Payment Algorithm Transparency: A Behavioral Examination (with Basak Kalkanci and Chris Parker)

Abstract: On-demand service platforms have been experimenting with algorithms that determine workers' compensation. While some platforms use commission- or effort-based algorithms that are intuitive to workers, others, in their efforts to better match customer demand, have transitioned to algorithms where pay is not strictly tied to effort, but depends on other, potentially exogenous factors. Platforms have also kept these algorithms opaque. Despite the move towards less-intuitive and opaque algorithms in practice, workers’ reactions to them are not systematically examined or understood. Through incentivized online experiments on Prolific, we offer real-effort tasks as work opportunities for payment to human participants, and examine how features of a pay algorithm, specifically its intuitiveness to workers and transparency, affect workers' engagement (measured by work rejection rates and willingness to pay to accept a work opportunity) and perceptions of the platform. We also examine the effect of an algorithm change from intuitive to non-intuitive, and how transparency interacts with this change.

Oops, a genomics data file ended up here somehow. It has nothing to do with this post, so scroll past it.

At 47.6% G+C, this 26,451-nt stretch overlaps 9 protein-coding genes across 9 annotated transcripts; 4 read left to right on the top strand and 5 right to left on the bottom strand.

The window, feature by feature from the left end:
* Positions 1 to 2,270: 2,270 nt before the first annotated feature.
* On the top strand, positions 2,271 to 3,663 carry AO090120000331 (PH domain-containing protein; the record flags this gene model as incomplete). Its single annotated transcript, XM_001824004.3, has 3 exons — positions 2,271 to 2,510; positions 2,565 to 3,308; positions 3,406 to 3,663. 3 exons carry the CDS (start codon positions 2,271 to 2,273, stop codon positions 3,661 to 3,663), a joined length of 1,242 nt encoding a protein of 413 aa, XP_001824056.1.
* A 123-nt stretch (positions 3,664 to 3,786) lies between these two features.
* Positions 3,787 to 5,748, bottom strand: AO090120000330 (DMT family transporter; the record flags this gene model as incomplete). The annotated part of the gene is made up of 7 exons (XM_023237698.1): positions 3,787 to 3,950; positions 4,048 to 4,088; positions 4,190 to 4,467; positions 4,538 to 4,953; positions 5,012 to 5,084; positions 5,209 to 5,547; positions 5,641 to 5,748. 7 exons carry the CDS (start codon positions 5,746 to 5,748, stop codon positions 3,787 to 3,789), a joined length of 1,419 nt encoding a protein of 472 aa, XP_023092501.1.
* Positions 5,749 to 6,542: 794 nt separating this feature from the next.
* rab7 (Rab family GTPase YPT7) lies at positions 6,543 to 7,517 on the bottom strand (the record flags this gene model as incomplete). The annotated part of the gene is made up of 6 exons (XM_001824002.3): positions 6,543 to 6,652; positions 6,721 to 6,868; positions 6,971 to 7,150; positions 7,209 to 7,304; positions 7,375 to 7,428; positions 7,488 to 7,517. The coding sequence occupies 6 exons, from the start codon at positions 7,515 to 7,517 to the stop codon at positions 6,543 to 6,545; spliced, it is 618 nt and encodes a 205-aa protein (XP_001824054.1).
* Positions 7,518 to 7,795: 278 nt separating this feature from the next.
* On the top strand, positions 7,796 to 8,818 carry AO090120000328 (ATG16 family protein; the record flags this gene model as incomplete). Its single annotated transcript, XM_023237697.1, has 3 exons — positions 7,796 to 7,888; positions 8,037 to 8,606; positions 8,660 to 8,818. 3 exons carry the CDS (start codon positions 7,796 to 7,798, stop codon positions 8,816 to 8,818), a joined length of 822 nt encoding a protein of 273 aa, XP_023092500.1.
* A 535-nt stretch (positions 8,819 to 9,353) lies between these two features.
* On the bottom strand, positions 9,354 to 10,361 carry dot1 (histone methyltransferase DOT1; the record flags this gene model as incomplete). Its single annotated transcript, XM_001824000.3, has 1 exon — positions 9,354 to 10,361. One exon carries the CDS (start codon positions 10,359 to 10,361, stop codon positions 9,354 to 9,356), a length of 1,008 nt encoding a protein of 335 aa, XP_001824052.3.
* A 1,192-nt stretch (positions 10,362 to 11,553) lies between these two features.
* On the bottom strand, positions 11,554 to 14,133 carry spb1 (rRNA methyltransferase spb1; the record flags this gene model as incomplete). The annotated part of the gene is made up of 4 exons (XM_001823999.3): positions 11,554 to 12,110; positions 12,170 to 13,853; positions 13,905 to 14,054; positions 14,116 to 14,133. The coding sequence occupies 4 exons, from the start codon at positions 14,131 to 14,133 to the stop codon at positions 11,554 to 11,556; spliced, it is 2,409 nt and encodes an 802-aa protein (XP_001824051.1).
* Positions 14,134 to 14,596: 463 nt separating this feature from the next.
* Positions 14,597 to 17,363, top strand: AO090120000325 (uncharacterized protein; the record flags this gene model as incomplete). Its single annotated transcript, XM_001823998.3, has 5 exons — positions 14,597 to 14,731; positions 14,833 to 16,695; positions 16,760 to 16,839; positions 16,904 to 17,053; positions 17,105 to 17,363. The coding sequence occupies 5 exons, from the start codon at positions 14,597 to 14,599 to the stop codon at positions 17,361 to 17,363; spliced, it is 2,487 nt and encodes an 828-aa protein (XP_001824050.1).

Background Readings: